This guest post was written by Janene Cates Putman.
“It’s not who’s going to let me; it’s who’s going to stop me.”
“It’s better to beg forgiveness than to ask permission.”
Dear Men of the Church:
I’m finished asking permission and I won’t beg for forgiveness. I don’t need your authorization to be who God created me to be.
Many of the positive male responses to the Twitter hashtag #ThingsOnlyChristianWomenHear have been along the lines of granting permission, of allowing women to serve in roles outside the church kitchen and nursery. While I do appreciate your support, this assumes that male church leaders have the authority and that women require their assent. The arrogance of this astounds me. Instead of using patriarchal terms like “allowing” and “letting,” why don’t we make room for and create environments in which all of God’s children can flourish?
Stop saying it’s time to “let” women walk in their God-given gifts or that women should be “allowed” to serve in church leadership roles. This assumes that someone else (almost always a male) is in control of our purposes in life, that someone else dictates the calling of God on our lives. Do we “let” a man be the lead pastor? Do we “allow” a male to serve as an elder? No, those are assumed roles for men. For women to ask permission is beneath us all—men and women alike.
It’s not only women who suffer under this misogynistic view, men do as well. What about the man who wants to serve in kids ministry? How about the man who is a fantastic cook? Both the man who is a gifted follower and the woman who is a gifted leader need room in our churches. To be able to work alongside one another, each with the encouragement to fully realize our God-given potential, is a lovely picture of the body of Christ. We all thrive when sexism is removed from the equation.To loosely paraphrase 1 Corinthians 13:11, when I was a child I did require my parents’ permission. Then I grew up and, instead of putting away childish things, I continued asking permission. Because I was a female, I allowed myself to be in the position of a child. Now that I am fully grown, I have put away this childish thing. Men, by mere virtue of their gender, are not my spiritual authority. As an adult human being, I will no longer be conscripted to behaving like a little girl within my own faith communities.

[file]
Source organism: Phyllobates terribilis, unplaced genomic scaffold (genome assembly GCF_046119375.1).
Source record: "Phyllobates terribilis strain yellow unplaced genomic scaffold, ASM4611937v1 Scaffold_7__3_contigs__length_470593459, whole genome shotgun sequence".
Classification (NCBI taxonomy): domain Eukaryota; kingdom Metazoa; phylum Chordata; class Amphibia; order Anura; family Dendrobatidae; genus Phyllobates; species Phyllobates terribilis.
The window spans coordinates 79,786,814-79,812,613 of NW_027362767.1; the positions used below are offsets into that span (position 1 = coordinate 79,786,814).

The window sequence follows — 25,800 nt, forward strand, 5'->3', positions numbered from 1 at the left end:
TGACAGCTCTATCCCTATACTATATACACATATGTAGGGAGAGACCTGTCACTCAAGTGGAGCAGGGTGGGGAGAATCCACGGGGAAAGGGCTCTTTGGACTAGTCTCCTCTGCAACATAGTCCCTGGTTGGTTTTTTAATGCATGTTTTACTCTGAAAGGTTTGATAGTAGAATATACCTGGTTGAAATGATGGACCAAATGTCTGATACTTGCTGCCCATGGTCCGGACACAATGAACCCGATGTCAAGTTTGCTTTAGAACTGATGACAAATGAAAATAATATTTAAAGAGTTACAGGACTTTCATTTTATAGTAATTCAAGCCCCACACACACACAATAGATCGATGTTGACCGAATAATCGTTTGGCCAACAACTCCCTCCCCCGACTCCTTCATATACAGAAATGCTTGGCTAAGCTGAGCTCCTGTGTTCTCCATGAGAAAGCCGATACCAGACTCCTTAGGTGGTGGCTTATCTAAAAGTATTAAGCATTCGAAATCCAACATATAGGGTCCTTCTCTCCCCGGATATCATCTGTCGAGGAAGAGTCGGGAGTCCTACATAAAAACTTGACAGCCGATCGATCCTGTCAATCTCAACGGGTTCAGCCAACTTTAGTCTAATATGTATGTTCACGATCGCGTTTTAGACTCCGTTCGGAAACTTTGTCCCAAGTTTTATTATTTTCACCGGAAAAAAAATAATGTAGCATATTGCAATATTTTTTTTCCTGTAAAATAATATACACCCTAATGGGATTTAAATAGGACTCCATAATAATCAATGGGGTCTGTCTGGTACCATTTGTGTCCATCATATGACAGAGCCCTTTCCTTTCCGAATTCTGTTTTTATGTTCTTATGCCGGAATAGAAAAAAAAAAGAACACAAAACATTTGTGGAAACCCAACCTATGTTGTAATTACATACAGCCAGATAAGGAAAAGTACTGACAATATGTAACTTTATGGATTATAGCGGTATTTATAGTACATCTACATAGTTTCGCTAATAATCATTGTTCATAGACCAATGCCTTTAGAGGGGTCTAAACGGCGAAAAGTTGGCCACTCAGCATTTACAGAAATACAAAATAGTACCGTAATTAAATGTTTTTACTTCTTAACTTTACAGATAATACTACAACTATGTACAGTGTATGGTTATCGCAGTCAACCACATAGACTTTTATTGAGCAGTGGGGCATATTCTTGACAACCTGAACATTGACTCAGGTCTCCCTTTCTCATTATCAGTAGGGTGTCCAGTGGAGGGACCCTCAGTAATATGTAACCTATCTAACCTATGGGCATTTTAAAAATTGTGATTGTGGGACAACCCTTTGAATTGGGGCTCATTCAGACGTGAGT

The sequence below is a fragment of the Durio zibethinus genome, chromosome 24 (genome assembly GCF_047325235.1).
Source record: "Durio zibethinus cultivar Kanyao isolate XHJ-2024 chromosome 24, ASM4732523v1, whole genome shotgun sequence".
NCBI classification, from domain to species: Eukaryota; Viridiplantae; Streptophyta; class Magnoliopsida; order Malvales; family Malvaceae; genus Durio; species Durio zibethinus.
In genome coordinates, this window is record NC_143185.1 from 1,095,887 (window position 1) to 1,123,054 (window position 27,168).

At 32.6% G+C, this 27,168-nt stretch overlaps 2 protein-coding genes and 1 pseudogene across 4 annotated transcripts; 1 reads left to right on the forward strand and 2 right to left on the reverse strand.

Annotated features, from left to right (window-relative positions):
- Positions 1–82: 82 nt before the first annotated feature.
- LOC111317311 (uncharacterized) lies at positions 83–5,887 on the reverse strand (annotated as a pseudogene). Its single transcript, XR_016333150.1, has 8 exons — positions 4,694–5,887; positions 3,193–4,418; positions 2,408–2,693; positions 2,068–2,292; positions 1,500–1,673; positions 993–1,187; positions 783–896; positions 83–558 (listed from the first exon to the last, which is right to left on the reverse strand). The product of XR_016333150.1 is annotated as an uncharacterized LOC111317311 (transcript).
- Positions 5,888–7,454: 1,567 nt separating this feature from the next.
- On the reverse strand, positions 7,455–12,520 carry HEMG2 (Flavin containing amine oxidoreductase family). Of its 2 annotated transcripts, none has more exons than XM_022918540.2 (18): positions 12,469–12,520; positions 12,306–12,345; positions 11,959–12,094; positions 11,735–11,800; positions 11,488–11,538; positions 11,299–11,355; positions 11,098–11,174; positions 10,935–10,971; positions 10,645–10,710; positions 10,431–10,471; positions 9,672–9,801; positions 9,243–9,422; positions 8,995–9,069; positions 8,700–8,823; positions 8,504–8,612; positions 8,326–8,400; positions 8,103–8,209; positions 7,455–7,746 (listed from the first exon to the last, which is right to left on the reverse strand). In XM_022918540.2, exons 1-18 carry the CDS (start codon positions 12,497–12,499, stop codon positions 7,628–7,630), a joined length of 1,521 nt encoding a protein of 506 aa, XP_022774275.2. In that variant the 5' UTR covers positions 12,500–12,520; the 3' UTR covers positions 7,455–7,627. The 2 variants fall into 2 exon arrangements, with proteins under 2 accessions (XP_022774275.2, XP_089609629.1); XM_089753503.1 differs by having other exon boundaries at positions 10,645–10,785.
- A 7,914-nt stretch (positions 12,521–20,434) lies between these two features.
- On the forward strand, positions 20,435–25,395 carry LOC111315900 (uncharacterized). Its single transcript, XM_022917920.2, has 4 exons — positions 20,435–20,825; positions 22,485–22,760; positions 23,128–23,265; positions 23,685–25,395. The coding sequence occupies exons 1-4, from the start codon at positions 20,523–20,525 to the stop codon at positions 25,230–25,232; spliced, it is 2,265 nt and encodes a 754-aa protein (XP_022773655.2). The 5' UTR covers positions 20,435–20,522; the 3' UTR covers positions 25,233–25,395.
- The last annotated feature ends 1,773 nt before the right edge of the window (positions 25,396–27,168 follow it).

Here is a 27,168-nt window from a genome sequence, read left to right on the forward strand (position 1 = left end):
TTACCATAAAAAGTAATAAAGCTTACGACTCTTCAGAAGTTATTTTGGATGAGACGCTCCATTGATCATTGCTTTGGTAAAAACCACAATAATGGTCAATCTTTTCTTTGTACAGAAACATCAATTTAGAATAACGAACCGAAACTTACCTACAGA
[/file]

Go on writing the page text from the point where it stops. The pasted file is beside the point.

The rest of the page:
Mimi Haddad, President of Christians for Biblical Equality, puts it this way: “To hold that men and women are equal in being but unequal in authority strips the term equal of its essential meaning.” This reminds me of these immortal words of Inigo Montoya in The Princess Bride: “You keep using that word. I do not think it means what you think it means.”
Some of our churches have a “separate but equal” setup when it comes to women and men. This thinking holds that God loves all of us equally while having precise gender roles for each. Besides being terribly sexist, this view is exceedingly impractical. Why do you want to exclude out of hand more than half of your church? Do you truly believe that relegating women to narrow gender roles advances the kingdom of God? Why would God create women with gifts, talents, and abilities only to prohibit their use?
I, for one, am finished asking permission and I most certainly won’t apologize for the gifts of God in my life.
Your Sister in Christ
Photo via Pixabay and edited by Dan Wilkinson.
About Janene Cates Putman
Janene Cates Putman is a literary publicist and marketing coach, activist, writer, and speaker. She and her Hot Husband live in the mountains of east Tennessee. Follow her on Twitter @jdixie0105.